@Goldkin: I really wish my mind would stop feeling enshamed and self-deprecatory for my prior, years-past mistakes. It would do me lots of good.

‏@Goldkin: I fear the eternal albatross-around-the-neck. The result: I hide most information about myself, am ponderous to reply, and am less engaging.

@Goldkin: I think there's something to be said about safe harbors for promiscuous online sharing. The likes of what happens on Facebook terrifies me.

@Goldkin: ... insofar as it should be socially acceptable to share one's self without fear that it'll become a static data point. I'd like to do that.

‏@Goldkin: I see those assumptions of immutability as giving rise to resentment and bigotry, and I just feel it's too narrow a space to live within.



What this displays is a fundamental insecurity of mine that shapes many of my actions. I am extremely fretful of how my previous actions color how people see me, even if they may have no reflection on my future performance or behavior.

This is, for the most part, a product of my heritage. I grew up within a highly conservative, and for the most part judgmental, family. This same family has been known to take its facts primarily as immutable and at face value. Without wishing to do so, I internalized this view as a representation of how others would see me... and began to deeply fear resentment and bigotry as a result.

This makes me a security professional, because I've become really good at hiding and obscuring information. But this comes at a severe social cost: I don't feel comfortable sharing the details of my private life as often as I'd like to. I feel as if I am far less engaging in conversation with the people that I enjoy being around, because I fear creating poor quality, insurmountable, and immutable data. This fear actually causes me to realize exactly what I otherwise wish to avoid, because it affects my logical centers, my abilities to process information, and my abilities to speak eloquently, due to the applied, slow filter of withholding dangerous information.

This filter makes some sense to maintain, however. Almost daily, we're reminded of some "schmuck" that was too promiscuous on Facebook, Twitter, or other forms of social media. They'll have said something socially hazardous, or they'll have revealed some personal detail, that costs them a lot of credibility. And this galvanizes my fears, because I am afraid of precisely what people would think of me if I shared more of who I am.

I guess what I'm saying is, I'd like to be more open in general. This is very difficult for me, because the past few decades have taught me to be a master of protecting information. Information, I add, that I'd like people I do trust and care about to know and be able to share.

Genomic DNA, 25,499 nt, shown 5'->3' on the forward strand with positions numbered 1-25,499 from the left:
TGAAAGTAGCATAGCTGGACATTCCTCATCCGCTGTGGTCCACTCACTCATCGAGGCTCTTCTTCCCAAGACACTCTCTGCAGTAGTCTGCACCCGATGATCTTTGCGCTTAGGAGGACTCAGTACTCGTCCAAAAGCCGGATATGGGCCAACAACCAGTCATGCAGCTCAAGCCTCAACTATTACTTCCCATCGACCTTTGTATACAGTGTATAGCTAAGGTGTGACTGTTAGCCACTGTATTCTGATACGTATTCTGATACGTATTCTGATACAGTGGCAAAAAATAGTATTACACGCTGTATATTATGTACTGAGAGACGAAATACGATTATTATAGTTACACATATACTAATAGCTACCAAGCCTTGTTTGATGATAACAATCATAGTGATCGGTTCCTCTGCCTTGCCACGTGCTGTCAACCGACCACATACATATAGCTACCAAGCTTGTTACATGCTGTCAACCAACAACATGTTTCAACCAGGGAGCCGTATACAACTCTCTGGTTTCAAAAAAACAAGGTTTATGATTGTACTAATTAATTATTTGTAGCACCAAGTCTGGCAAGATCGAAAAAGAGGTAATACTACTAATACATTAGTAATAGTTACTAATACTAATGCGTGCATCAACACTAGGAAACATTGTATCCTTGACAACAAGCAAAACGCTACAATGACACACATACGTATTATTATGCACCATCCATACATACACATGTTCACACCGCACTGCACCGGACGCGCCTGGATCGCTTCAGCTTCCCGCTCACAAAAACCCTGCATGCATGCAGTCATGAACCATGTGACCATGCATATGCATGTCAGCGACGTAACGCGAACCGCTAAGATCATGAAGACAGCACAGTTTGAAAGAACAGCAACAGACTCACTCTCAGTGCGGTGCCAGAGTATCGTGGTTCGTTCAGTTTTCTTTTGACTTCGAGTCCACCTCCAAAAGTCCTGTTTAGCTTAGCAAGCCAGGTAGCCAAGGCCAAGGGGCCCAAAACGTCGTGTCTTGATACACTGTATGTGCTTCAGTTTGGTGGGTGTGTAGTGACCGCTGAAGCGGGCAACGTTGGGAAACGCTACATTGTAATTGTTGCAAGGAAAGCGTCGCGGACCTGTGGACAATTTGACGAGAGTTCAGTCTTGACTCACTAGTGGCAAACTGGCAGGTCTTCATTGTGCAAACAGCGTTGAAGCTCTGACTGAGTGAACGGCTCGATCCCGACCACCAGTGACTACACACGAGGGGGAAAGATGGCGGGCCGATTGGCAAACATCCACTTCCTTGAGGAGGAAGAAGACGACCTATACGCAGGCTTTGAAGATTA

Basically, I'd like to be less envious of the people I know whom I do believe have healthy modes of communication. I'd like to transmute this into action that makes me feel supported and connected by those I care about... which is already difficult for me, given my introverted tendencies. I certainly don't aspire to be an extrovert, but for those small few I communicate with regularly, I'd like to feel as if I'm providing the best communication I can offer.


In a way, this post is sort of a form of social advertising. There's a lot that I keep trapped under the hood, and frankly, I'd like much of it to be less of a tightly-guarded secret. Because, for most of it -- my draconity and spiritual identity, my aspirations, my loves and crushes for others, my carnal desires, and my general zeal for life -- there's actually nothing to be ashamed of. It's frustrating for me to take such a Victorian stance about myself, when the specific predators I'm afraid of are no longer present. Furthermore, I find it highly cathartic to be able to get more of what makes me myself out there for inspection.

But, perhaps most importantly, being more open would alleviate the specific isolation that I've suffered from these past several decades. I certainly wouldn't like to share everything, due to the intersection of healthy secret-keeping and tl;dr. But, just being able to share more, and to establish a sort of safe clearing house for who and what I am, would do me a lot of good.

I'm not yet sure what form that will take. But, the thought of it greatly appeals to me.